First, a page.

June 23rd Finally saw chicks at the nest! Brad and his class from the Institute were with me today. We hung around the nest for a time hoping to see a feeding, but none came. We then climbed on to another higher viewpoint and soon located the perched female. After a bit she led us away from the nest, so we followed and found her perched again.
We found several more bear beds and scat.
July 9th Ray and I climbed up to the nest this morning hoping to get an official chick count. When we arrived at the nest site I wasn't surprised to find it empty. We looked around a bit then soon heard the female beg for food below us. As we got close, she flew upslope. Ray followed her while I continued my search for chicks.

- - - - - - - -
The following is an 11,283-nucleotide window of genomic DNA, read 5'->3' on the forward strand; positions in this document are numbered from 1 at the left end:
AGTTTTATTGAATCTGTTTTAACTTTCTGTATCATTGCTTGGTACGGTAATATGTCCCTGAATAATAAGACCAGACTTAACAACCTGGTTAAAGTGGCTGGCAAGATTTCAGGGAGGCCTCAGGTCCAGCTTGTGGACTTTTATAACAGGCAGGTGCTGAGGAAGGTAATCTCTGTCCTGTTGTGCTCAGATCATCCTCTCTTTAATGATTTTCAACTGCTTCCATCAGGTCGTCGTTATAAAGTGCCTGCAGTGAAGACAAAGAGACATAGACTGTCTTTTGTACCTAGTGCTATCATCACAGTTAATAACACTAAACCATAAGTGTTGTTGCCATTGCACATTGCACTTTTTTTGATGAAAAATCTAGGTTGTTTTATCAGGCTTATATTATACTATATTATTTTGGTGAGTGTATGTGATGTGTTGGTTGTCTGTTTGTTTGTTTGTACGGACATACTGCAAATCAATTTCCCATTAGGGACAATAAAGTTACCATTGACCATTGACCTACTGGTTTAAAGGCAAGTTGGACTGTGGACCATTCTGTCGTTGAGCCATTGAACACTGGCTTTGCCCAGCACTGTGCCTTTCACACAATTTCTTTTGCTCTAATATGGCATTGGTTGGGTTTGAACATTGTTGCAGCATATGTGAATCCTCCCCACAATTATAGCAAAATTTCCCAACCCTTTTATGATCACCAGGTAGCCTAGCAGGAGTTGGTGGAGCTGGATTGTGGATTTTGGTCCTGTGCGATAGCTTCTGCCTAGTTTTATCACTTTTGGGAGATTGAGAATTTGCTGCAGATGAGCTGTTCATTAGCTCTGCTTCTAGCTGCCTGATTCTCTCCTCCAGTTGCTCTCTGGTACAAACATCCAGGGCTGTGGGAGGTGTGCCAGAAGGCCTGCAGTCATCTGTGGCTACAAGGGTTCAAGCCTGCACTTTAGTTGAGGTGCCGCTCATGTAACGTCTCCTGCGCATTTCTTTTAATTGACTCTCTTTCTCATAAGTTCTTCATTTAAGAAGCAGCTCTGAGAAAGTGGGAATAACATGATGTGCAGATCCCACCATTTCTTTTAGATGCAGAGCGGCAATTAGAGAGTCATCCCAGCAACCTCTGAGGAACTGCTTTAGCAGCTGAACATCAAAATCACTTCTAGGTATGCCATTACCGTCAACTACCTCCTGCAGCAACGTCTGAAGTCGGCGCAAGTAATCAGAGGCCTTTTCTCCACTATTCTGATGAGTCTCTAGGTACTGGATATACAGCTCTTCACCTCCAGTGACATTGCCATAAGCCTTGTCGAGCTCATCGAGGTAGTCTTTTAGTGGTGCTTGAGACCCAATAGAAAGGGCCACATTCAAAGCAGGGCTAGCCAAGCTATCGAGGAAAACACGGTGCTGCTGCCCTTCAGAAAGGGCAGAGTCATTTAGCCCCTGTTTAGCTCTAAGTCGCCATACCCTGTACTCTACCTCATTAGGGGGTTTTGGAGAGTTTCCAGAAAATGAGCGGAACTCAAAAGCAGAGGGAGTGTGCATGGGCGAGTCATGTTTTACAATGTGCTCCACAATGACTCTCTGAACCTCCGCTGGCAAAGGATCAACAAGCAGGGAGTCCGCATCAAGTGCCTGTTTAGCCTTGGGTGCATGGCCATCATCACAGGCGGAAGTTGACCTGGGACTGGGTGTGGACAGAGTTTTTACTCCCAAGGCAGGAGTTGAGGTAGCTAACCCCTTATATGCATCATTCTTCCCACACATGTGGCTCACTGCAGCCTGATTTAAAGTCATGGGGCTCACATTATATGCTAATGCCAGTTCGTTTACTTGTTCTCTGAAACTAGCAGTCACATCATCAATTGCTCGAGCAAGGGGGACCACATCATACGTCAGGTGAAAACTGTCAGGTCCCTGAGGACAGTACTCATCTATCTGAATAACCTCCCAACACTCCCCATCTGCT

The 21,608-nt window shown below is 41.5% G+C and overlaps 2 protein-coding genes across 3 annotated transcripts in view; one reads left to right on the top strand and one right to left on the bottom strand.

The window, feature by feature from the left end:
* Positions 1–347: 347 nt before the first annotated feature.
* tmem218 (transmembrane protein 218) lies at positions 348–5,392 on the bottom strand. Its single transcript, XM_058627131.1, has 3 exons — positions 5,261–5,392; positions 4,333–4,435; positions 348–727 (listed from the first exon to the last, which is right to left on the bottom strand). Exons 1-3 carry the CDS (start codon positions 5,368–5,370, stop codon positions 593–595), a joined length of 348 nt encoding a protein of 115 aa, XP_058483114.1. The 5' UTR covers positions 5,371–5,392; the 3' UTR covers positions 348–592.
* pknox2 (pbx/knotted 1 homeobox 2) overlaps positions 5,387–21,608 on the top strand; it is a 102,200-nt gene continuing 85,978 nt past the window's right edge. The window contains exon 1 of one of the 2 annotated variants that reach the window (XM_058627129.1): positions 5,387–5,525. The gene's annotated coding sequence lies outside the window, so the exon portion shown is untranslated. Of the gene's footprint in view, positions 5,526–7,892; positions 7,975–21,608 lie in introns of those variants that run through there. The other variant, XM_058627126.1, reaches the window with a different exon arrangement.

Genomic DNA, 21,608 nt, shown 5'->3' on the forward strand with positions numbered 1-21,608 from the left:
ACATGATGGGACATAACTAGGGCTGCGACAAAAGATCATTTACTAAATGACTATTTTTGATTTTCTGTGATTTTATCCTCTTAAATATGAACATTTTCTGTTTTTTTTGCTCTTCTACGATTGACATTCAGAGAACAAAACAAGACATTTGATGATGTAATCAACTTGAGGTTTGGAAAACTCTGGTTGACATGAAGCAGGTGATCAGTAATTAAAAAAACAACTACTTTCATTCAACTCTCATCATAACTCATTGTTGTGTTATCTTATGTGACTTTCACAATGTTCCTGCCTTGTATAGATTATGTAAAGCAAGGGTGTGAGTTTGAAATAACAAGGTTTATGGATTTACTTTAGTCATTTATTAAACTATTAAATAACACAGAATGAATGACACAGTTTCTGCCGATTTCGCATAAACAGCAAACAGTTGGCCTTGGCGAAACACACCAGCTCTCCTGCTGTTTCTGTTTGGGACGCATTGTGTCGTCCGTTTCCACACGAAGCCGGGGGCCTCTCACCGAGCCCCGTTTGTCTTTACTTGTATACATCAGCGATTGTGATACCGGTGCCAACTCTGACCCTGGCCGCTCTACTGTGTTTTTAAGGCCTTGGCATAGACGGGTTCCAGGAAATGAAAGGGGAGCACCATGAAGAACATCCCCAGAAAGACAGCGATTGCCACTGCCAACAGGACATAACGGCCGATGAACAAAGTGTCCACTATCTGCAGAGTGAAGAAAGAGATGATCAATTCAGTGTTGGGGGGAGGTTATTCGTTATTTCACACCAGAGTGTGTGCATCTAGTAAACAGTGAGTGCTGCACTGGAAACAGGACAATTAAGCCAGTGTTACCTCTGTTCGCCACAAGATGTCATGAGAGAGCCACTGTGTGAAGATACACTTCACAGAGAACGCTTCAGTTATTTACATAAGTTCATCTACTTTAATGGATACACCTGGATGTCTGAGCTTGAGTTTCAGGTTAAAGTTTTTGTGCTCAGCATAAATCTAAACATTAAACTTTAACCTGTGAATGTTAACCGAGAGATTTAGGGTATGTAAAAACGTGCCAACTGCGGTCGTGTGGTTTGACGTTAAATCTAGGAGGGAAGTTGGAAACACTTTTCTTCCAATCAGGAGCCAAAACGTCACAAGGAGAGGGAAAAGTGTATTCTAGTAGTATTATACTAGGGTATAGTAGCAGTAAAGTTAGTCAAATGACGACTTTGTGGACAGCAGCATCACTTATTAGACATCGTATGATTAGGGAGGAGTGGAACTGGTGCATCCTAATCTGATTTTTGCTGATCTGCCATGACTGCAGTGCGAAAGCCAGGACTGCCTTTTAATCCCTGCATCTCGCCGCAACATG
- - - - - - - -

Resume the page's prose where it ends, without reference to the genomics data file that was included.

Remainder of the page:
Obviously, there's at least one surviving chick or she wouldn't still be here. As we sat quietly waiting for a chick to call, the female moved from perch to perch, continuing to call every now and then.
My experience tells me that a lone chick doesn't have much reason to call as he gets all the food while two or more chicks call constantly trying to be a bit louder than their siblings so to get fed first.
I could be wrong, but this nest probably only produced one chick.
Ray and I looked a bit more then headed back down the mountain side. I'll have to come back some evening and try again. But will be surprised if I find more than one chick.
Later at the cabin as I was writing this article, I realized robins were barking and junco were ticking. The same sounds I had just experienced at the great gray nest! Did the owl follow me home? I stepped out on the porch for a look. A pine marten sat in a tree looking at me.
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